Vatican II Catholicism: Nostra Aetate §4 and the Jewish Faith
“Jews should not be presented as rejected or accursed by God, as if this followed from the Holy Scriptures … Furthermore, in her rejection of every persecution against any man, the Church, mindful of the patrimony she shares with the Jews and moved not by political reasons but by the Gospel’s spiritual love, decries hatred, persecutions, displays of anti-Semitism, directed against Jews at any time and by anyone.”
—Nostra Aetate (1965)
Nostra aetate translates as, “In our time.” This is the opening phrase of an important declaration on world religions put forward by the Second Vatican Council (Vatican II). In this article, I will specifically discuss Nostra Aetate (NA) section four (§4), which encourages Christians and Jews to strengthen their bonds of mutual respect, love, and solidarity. I encourage you all to read the entire document—which runs only 1,500 words—as it is a beautiful and Biblical reflection on the way Christians must treat our fellow human beings. Each section of this decades-old document possesses a fresh and timely tenor, but §4 is especially important because it marks a significant departure from language and attitudes often used to characterize Jews in the past.
A Brief History Lesson
It goes without saying that Christendom was not always kind to the Jewish people (see footnote for clarification).1 Jews could not be called full members of the community and were viewed negatively by the general populace. Here’s one brief example: In the Carolingian Period, Jews were invited into Northern Europe with “promises of economic benefits and legal protections, in return for their financial expertise and commercial contacts.”2 Local populations quickly grew to resent these Ashkenazic Jews, creating an atmosphere of hostility and segregation in many cities. In spite of their skills and education, Jews were expelled—at various times and places and with varying degrees of force—from nearly every area in Europe. Yet in spite of economic and political tension, many Jews were able to flourish, sometimes under the protection of the Church.
It is to the Church that we must now turn. Although the Church has attempted to preserve the autonomy of Jews and has worked to ensure fair treatment, theory has not always aligned with practice. The reality of popular and institutionalized contempt paints a stark picture. Many are familiar with the brutal violence visited upon Jews during the crusades. In more recent times, the Papal encyclical A quo primum (1751) commands “that neither your property nor your privileges [be] hired to Jews; furthermore [that] you do no business with them and neither lend them money nor borrow from them. Thus, you will be free from and unaffected by all dealings with them” (§8). It calls the Jewish people “cruel taskmasters” who execute “tyrannical orders” (§2), and refers to mass killings of Jews in the twelfth century as the simple result of one monk’s “excess of zeal” (§4). According to this papal document, the primary positive function of Jews is to remind Christians of our Lord’s death, serving as “witnesses to Our redemption while they pay the just penalties for so great a crime” (§4).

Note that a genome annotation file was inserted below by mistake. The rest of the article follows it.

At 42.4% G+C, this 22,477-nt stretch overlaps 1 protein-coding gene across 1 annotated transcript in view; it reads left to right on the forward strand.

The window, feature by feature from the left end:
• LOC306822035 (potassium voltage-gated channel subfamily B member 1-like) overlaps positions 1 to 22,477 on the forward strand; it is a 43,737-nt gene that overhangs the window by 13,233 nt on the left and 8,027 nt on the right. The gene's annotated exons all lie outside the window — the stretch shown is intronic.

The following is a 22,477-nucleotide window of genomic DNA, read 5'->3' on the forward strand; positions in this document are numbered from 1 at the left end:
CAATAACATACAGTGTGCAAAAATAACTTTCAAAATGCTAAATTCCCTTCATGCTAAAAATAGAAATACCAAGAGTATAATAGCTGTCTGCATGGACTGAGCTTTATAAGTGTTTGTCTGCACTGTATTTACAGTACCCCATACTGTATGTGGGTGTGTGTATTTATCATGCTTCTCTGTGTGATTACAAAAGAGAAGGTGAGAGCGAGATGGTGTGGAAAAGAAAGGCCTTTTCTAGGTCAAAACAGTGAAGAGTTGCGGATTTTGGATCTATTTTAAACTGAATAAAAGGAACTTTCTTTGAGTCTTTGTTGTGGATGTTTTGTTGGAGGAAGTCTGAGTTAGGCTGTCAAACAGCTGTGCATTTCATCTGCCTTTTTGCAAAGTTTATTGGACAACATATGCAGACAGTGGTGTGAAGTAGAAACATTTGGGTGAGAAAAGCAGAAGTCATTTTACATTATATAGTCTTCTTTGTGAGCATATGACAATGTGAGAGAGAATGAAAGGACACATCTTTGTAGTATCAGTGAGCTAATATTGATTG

Fast forward two hundred years, and we hear a very different message issuing from Rome through NA. How are we to make sense of this disparity, this radical change in tone when speaking about the Jews? I recently attended a lecture by distinguished academic Massimo Faggioli on this very topic.3 The following paragraphs recount the general gist of his argument, and ponder the significance of NA §4 in light of Papal leadership since the document’s composition.
What Makes Nostra Aetate Special?
NA was written in a time when three important shifts were happening within the Church: 1) The rise of a new historical consciousness about Jesus as a Jewish person;4 2) The urgent need to preserve the memory and contributions of the Jewish community in light of the holocaust; 3) The realization that Christians have often been responsible for spreading and facilitating anti-Semitism. Despite the theological and political strife that accompanied these momentous changes, the text stands today as a tribute to the Holy Spirit’s hand upon the Council Fathers of Vatican II.
Nonetheless, according to the historical record, NA was drafted and passed only with great difficulty.5 Every year there were attempts to remove the text from the agenda. The fact that we have it today is a debt owed largely to the charism of Pope Saint John XXIII (1958–63) and Cardinal Bea. Rather than being the fruit of a large theological movement in the Church, NA announces a new direction. It’s a document that opens up uncharted territory and reinvigorates (at least) four areas of theological significance:
1) Israel-Church Relationship: “The beginnings of [the Church’s] faith and her election are found already among the Patriarchs, Moses and the prophets” (§4).
2) Church-Covenant Relationship: “The Church, therefore, cannot forget that she received the revelation of the Old Testament through the people with whom God in His inexpressible mercy concluded the Ancient Covenant” (§4).
3) Rejection of Anti-Semitism: “Moved not by political reasons but by the Gospel’s spiritual love, decries hatred, persecutions, displays of anti-Semitism, directed against Jews at any time and by anyone” (§4).
4) Collaboration between Jews and Christians: “Since the spiritual patrimony common to Christians and Jews is thus so great, this sacred synod wants to foster and recommend that mutual understanding and respect which is the fruit, above all, of biblical and theological studies as well as of fraternal dialogues” (§4).6
Using the Magisterium or “teaching authority” of the Church, NA moved Catholic theology closer to Scripture’s own depiction of the Jewish People.7
Papal Leadership and the Legacy of Nostra Aetate